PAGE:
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Knee Replacement Surgery/Oxycontin Withdrawal
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Knee Replacement Surgery/Oxycontin Withdrawal

Hi, due to severe arthritis in both of my knees and being put on a waiting list for replacement surgery, I was prescribed Oxycontin for the pain as at the height of my pain, it was the only drug that seemed to provide me some relief.  I have been on Oxycontin for 1-1/2 years and was probably taking 50 mg. every 8 hours for 9 months or so.  I finally had my second knee replacement on June 2nd and after surgery my dosage went to 60 mg. every 8 hours from 50 mg. every 8 hours because I didn't want to go any higher.  Since my surgery I have slowly weaned myself off of the drug, yesterday I only took 2 10 mg. 12 hours apart and then took 1 10 mg. this morning and nothing since.  I have however experienced the excessive yawning, diarrhea and fatigue.  Did I wean myself off the drugs too fast?  How long can I expect these symptoms to last?  I thought by weaning myself off this way, I would have no withdrawal symptoms.  Thanks for your response.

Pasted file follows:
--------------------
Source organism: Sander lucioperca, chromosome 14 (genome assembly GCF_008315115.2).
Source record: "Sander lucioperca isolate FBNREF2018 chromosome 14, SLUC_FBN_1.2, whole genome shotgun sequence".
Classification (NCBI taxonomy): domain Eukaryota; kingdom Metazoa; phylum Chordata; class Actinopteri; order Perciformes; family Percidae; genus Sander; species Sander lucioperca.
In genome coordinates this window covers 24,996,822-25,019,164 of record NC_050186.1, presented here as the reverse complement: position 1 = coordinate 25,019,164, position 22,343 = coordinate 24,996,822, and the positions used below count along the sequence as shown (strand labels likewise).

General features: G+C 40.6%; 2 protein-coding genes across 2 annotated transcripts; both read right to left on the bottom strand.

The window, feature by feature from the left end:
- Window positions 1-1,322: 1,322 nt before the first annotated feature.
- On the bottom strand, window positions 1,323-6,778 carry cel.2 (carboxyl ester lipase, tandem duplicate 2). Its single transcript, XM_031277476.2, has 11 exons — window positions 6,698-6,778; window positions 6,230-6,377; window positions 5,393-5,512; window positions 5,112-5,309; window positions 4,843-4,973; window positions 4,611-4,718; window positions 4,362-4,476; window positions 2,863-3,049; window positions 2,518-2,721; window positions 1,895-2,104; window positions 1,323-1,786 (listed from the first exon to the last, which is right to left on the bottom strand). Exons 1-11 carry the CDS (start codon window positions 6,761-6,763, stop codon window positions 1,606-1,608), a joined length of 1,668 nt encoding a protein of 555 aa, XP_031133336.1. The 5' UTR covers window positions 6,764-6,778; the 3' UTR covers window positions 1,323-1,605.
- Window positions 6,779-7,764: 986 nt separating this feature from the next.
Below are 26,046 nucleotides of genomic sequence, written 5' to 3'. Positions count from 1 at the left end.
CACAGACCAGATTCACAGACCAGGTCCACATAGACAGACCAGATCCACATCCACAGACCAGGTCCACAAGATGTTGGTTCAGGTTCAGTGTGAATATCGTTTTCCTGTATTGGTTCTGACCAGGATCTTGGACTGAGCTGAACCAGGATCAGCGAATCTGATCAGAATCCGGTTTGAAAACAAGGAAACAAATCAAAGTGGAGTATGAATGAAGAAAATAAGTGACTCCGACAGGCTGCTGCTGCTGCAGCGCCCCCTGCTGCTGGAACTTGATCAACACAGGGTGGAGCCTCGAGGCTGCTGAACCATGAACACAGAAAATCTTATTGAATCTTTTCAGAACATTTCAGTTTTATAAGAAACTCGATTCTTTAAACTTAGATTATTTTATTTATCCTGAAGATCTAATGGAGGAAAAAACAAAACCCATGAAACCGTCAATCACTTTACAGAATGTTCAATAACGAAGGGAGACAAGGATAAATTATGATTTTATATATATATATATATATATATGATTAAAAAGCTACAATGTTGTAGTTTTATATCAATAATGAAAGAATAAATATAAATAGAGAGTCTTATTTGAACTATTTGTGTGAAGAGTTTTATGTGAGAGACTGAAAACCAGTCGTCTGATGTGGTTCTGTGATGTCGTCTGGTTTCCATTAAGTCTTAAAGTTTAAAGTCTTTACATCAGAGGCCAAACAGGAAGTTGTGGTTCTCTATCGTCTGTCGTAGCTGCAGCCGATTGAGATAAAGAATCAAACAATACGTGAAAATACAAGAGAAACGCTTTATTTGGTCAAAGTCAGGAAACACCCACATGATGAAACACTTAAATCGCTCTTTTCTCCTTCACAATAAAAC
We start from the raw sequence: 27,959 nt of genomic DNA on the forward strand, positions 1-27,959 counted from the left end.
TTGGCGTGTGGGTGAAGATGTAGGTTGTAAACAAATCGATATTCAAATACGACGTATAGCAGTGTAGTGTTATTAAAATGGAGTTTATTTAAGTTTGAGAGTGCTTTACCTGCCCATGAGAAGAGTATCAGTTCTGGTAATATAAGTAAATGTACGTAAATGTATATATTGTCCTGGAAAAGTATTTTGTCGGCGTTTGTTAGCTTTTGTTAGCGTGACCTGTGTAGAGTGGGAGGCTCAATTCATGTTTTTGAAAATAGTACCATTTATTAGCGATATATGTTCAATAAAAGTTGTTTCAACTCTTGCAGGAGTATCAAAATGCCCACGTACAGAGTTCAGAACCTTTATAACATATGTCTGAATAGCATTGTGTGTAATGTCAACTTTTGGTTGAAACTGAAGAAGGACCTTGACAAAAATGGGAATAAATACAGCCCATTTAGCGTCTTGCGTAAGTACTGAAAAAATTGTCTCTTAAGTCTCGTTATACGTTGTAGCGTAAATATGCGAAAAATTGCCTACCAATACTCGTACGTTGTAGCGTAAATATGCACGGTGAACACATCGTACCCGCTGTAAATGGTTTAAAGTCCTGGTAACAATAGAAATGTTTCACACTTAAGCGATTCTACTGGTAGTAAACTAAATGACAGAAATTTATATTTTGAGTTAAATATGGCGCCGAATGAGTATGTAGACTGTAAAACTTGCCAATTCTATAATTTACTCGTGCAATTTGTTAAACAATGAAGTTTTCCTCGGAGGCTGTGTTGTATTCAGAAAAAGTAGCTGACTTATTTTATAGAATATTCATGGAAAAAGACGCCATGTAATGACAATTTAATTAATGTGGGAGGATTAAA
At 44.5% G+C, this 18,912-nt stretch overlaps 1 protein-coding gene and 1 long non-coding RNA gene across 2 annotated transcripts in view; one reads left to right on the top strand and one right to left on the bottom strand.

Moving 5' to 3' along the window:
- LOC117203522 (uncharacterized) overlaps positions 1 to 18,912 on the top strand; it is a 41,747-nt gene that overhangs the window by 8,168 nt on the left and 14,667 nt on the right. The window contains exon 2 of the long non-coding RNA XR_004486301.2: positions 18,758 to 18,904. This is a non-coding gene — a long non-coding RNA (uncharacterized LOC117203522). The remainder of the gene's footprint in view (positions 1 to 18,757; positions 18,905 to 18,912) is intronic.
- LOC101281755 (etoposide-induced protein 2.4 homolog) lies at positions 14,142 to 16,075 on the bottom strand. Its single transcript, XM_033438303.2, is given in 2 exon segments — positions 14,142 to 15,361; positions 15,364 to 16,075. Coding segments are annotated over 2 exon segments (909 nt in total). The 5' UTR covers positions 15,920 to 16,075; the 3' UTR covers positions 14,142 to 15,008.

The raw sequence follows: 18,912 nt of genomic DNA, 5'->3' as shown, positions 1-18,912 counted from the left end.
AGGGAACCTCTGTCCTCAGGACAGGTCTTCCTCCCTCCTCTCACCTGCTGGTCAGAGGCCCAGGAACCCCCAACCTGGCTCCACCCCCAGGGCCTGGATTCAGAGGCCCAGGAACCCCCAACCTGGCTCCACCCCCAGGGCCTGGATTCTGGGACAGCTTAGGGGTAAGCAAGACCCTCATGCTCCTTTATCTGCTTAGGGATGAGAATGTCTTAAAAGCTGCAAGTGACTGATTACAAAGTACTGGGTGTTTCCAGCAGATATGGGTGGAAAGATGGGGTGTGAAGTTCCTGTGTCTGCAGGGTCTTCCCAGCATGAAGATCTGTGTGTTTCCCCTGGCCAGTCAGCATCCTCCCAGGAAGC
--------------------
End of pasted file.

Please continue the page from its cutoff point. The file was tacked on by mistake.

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Dear Murdena,

Greetings from the forum and we would like to give you some tips for withdrawal.

The time it takes to accomplish, and the overall difficulty of opiate Dose Reduction for each person depends on a number of different factors - the person's tolerance to the opiate, the strength of the opiate taken, how long it's been used, how big the patient is, length of dependency, dealing with withdrawals, etc. All are factors in lowering your dosage intake of any opiate or opiate analgesic.

You can always ask your doctor for Suboxone, which is a withdrawal easement drug.

Your best option is to reduce your current dependency level to one that doesn't give you withdrawals.

If you're having withdrawals because your dependency level is higher than your dosages, then you need to lower your level to the point where you're comfortable again.

When starting this, it's always best if you can begin on a long weekend or during a holiday. If you can take time off, it's even better. There will be times where it's desirable to sedate yourself.

Willpower is the key along with some help.

Good luck!

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